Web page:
Re: textured backgrounds

Paul Grosso (
Fri, 20 Jan 95 06:50:34 EST

> > From Stu as quoted by Murray who was quoted by others:
> >
> > I think we are in dangerous ideological territory, and I feel a bit
> > schizophrenic about the issue myself. Murray is correct in saying that
> > publishers want to impose their own look-and-feel on their documents,
> > and their is value in this for both reader and publisher. It is useful
> > both to me and to Freeman Publishers that I can identify a page of
> > Scientific American from across the room.
> >
> > Is there a sensible middle ground that allows, but does not promote,
> > such specification? Then the market place will be able to sort this
> > out of its own accord.
> Stu (and others)
> What I have been saying all along is:
> . . .
> In other words, allow me (author) to do reasonable things
> with my data, and allow me (reader) to ignore much/all
> of what the author specified.
> I kinda thought that that was middle ground. But we seem to keep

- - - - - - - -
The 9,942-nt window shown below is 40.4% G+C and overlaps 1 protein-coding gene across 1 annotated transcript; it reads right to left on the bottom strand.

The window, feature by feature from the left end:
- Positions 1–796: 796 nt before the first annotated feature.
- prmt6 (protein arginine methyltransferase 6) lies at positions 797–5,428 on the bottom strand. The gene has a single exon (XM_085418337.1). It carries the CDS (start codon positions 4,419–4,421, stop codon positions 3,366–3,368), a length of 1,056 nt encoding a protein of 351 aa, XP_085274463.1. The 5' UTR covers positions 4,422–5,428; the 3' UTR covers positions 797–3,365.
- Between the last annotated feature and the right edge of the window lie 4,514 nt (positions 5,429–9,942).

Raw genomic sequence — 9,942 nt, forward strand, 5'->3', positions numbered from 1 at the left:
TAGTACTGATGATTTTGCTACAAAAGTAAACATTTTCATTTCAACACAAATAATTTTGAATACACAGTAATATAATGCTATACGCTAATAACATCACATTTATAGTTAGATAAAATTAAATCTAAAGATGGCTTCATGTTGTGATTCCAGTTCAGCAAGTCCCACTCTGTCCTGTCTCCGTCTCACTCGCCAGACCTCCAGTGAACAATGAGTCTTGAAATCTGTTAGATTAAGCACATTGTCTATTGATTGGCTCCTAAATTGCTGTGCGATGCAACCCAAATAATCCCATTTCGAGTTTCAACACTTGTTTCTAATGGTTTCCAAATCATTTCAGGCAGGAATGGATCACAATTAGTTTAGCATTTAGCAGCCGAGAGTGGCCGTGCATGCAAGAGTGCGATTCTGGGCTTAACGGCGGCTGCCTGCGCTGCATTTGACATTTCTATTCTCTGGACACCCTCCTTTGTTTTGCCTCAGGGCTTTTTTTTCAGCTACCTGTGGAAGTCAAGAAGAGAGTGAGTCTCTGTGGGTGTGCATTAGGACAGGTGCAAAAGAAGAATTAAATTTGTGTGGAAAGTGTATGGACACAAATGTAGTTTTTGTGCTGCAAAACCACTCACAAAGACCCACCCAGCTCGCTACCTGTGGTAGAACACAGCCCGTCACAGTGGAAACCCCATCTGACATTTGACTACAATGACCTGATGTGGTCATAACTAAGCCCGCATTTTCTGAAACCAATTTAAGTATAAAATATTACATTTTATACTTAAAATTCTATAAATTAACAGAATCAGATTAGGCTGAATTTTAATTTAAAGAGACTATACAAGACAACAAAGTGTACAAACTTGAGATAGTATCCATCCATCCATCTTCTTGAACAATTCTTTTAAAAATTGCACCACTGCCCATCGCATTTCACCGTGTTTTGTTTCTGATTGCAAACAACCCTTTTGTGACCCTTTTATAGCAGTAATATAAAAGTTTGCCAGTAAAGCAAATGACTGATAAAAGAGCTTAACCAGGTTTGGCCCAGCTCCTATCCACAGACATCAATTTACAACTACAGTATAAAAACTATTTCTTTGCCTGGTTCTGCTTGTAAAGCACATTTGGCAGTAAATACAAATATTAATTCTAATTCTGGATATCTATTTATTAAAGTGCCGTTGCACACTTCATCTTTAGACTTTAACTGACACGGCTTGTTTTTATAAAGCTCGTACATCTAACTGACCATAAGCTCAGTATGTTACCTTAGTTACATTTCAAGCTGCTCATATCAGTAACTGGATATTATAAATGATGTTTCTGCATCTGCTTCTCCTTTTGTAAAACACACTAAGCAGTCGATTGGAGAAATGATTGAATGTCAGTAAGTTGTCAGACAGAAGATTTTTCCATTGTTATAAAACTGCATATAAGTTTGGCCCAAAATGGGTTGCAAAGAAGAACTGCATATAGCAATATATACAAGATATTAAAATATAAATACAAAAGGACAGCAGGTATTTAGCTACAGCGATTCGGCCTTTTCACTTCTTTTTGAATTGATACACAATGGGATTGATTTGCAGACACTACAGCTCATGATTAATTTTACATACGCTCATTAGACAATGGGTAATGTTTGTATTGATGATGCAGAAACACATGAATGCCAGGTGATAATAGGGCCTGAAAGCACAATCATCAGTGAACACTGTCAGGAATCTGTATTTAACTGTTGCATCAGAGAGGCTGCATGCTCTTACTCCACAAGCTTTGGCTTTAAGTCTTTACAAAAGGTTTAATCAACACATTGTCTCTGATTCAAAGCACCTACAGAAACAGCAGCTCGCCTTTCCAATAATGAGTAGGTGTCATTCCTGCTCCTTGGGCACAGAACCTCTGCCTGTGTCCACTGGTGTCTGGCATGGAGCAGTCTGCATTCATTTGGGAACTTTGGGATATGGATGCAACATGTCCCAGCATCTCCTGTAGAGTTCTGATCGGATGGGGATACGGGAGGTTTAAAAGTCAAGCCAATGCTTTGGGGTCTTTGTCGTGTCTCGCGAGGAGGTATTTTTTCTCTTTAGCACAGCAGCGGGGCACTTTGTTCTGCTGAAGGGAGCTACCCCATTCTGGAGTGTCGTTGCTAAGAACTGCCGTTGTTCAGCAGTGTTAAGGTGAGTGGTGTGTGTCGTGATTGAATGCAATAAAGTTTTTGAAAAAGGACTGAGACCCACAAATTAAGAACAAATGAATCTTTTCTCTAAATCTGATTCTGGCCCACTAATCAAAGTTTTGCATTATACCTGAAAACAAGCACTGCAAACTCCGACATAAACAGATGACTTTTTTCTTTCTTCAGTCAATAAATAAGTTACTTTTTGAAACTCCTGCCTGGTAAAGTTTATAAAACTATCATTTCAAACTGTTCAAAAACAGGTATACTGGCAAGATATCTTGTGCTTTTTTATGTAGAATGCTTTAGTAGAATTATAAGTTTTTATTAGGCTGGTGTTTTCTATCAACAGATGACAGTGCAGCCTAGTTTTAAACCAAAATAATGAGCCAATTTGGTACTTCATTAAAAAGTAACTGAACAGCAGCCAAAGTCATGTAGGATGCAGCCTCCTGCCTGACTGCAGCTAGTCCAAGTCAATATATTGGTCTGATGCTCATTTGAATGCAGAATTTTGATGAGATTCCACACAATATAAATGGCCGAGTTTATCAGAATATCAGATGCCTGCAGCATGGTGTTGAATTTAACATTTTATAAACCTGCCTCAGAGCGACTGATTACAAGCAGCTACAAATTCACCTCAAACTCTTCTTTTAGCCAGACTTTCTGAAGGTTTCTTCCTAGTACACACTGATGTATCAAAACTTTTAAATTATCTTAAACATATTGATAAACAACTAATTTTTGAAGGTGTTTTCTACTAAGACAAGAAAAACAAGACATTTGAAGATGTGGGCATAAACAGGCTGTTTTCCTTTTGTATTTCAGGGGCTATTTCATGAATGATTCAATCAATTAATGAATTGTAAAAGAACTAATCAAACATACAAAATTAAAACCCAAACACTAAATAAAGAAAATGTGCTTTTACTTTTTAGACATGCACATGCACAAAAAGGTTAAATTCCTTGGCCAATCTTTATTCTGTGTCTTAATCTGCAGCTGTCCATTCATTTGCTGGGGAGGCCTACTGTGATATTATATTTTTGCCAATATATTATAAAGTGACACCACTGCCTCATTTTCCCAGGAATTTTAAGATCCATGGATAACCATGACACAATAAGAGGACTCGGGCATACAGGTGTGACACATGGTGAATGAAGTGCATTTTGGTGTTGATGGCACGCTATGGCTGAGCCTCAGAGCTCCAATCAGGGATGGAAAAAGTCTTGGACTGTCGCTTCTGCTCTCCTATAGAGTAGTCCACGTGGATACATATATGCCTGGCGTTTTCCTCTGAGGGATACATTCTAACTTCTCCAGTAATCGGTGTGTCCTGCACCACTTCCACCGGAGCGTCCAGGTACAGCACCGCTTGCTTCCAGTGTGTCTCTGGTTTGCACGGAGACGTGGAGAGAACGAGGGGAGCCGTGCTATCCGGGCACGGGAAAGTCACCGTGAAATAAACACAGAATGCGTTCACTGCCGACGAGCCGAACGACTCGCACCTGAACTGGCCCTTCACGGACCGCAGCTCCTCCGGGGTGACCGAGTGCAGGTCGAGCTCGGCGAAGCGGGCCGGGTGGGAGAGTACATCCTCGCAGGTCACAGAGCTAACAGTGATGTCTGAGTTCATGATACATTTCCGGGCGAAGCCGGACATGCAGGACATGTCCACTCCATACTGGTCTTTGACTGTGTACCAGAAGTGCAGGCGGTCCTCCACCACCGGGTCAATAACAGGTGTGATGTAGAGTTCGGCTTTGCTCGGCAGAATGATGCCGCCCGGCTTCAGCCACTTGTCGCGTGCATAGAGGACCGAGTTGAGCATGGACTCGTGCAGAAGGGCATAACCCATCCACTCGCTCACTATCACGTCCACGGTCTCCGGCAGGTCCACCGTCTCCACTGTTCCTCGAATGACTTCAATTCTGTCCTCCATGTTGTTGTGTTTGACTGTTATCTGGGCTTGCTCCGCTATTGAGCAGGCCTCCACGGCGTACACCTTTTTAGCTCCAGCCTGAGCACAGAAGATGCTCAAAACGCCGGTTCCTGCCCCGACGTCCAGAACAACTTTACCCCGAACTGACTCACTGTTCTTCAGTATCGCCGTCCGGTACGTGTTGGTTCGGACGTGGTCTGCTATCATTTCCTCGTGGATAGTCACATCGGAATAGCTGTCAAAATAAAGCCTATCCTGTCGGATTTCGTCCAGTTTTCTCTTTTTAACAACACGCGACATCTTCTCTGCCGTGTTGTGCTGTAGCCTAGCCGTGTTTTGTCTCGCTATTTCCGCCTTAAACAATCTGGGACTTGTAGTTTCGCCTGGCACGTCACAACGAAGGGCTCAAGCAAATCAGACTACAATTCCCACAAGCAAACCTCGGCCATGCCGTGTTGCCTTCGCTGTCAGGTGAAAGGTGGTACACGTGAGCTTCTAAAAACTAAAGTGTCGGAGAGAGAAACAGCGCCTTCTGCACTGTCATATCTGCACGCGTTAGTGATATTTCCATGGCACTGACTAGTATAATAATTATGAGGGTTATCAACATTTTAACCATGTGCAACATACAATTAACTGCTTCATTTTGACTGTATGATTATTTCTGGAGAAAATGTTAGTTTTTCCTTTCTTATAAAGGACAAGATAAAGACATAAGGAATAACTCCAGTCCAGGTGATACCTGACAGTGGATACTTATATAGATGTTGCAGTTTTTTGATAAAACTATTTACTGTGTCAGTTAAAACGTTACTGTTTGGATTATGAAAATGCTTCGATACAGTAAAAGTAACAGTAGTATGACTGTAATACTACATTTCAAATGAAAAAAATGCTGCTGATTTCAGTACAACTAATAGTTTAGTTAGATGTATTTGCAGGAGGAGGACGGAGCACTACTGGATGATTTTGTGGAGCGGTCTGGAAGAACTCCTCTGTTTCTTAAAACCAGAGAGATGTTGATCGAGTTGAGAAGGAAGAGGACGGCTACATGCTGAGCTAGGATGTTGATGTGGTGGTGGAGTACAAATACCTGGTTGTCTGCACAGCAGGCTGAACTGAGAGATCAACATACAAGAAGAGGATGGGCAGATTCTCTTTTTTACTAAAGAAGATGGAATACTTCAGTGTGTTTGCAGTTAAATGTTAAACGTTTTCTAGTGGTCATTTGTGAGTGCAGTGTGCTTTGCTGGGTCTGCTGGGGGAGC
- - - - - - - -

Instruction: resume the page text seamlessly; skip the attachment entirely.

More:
> coming back to these questions.
> Murray

It's basically been said already by others, but I think the answer
for all style is to (1) take it out of the document and put it into
something else, e.g., a style sheet and (2) allow multiple style
sheets--e.g., from the author, perhaps from the reader, perhaps
from the reader's organization or department, perhaps from the
journal/editor/organization for whom/which the author writes--and
(3) allow the reader to determine the priority of the style sheets.

Most readers will just use the author's style; but some organizations
will want to have a "house" style as either a fallback where the author
didn't specify something and/or as an override in some cases to the
authors style; and some readers will want to supply some style that
either forms defaults for things the other style sheets don't specify
and/or to override all other styles. For example, I want to take most
of what the author suggests, but my department has a set of default
styles for things in cases the author hasn't specified things plus I
always want to override the fonts to be bigger because I can't read
smaller text. I'll have a personal "reader" style sheet (that maybe
only changes font sizes) that takes first priority, then I'll want to
use the author's style sheet to affect style as s/he indicated (except
for font sizes), then I'll supply my department's style sheet as a last
line for things still not specified. I believe that the easiest/best
way to get this kind of multilevel, reader-specifiable ordering of
priorities of style is to have multiple style sheets that are separate
from the document.